Fedwire

Definition of 'Fedwire'


A real-time gross settlement system (RTGS) of central bank money used in the United States by its Federal Reserve Banks to settle final payments in U.S. dollars electronically between its member institutions.

Owned and operated by the 12 Federal Reserve Banks, the Fedwire is a networked system for payment processing between the member banks themselves, or other Fedwire member participants. Members can consist of depository financial institutions in the United States, as well as U.S. branches of certain foreign banks or government groups, provided that they maintain an account with a Federal Reserve Bank.

Investopedia explains 'Fedwire'


While the Fedwire is not managed for a profit, law does mandate the Fedwire charge fees for use of the service in order to recoup costs. Both participants in a given transaction will pay a small fee.

The Fedwire system processes trillions of dollars daily, and it includes an overdraft system covers participants with existing and approved accounts. It has been in operation in some format for nearly 100 years, and as such, the Fedwire system is designed to be highly reliable. It often processes high dollar values, and critical recurring payments domestically and abroad.


Filed Under:

comments powered by Disqus
Hot Definitions
  1. Effective Annual Interest Rate

    An investment's annual rate of interest when compounding occurs more often than once a year. Calculated as the following:
  2. Debit Spread

    Two options with different market prices that an investor trades on the same underlying security. The higher priced option is purchased and the lower premium option is sold - both at the same time. The higher the debit spread, the greater the initial cash outflow the investor will incur on the transaction.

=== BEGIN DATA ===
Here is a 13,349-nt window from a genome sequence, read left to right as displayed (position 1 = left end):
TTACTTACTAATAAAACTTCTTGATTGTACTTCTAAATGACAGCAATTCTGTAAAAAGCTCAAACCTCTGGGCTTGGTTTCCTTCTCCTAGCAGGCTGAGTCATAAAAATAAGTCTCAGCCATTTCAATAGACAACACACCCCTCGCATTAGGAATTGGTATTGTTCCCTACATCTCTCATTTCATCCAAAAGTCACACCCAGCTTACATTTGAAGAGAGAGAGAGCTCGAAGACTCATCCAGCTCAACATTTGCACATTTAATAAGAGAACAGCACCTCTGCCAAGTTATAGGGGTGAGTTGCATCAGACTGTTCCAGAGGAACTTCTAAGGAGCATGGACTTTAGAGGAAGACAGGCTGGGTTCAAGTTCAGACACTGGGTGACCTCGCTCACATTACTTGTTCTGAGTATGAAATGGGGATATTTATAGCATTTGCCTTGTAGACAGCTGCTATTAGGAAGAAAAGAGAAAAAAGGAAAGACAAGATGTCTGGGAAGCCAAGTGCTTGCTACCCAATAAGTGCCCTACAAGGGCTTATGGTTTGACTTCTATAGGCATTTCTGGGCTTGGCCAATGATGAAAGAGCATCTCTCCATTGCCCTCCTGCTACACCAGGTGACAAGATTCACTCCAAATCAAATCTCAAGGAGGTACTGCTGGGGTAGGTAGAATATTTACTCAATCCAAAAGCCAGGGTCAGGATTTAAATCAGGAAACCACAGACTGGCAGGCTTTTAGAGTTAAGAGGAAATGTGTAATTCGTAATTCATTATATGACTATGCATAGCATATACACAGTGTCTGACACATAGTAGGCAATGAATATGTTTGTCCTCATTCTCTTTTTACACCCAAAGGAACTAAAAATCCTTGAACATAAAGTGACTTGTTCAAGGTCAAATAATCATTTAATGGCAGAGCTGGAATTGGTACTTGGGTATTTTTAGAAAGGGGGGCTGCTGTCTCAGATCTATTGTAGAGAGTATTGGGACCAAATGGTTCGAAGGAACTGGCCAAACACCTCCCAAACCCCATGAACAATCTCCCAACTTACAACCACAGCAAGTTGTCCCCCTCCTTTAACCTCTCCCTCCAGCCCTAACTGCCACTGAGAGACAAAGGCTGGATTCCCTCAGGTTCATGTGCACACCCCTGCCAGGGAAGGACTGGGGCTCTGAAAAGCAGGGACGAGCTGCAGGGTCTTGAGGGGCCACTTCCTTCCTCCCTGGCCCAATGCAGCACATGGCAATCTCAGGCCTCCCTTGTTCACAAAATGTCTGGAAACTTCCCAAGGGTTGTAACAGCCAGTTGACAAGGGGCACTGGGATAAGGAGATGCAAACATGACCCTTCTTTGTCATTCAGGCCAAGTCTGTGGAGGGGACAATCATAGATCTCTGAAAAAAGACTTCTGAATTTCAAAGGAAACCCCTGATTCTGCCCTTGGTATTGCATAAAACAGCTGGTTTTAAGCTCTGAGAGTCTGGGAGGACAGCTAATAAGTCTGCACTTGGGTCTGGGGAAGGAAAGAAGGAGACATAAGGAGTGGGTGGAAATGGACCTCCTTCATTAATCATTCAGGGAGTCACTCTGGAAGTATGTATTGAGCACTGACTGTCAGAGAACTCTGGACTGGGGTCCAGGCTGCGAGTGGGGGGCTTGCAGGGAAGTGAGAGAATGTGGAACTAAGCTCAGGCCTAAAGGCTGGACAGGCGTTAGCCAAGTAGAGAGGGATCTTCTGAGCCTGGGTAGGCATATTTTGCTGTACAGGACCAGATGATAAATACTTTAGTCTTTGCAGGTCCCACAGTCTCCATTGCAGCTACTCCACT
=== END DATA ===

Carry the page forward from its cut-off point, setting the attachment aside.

3. Odious Debt

    Money borrowed by one country from another country and then misappropriated by national rulers. A nation's debt becomes odious debt when government leaders use borrowed funds in ways that don't benefit or even oppress citizens. Some legal scholars argue that successor governments should not be held accountable for odious debt incurred by earlier regimes, but there is no consensus on how odious debt should actually be treated.
  4. Takeover

    A corporate action where an acquiring company makes a bid for an acquiree. If the target company is publicly traded, the acquiring company will make an offer for the outstanding shares.
  5. Harvest Strategy

    A strategy in which investment in a particular line of business is reduced or eliminated because the revenue brought in by additional investment would not warrant the expense. A harvest strategy is employed when a line of business is considered to be a cash cow, meaning that the brand is mature and is unlikely to grow if more investment is added.
  6. Stop-Limit Order

    An order placed with a broker that combines the features of stop order with those of a limit order. A stop-limit order will be executed at a specified price (or better) after a given stop price has been reached. Once the stop price is reached, the stop-limit order becomes a limit order to buy (or sell) at the limit price or better.
Trading Center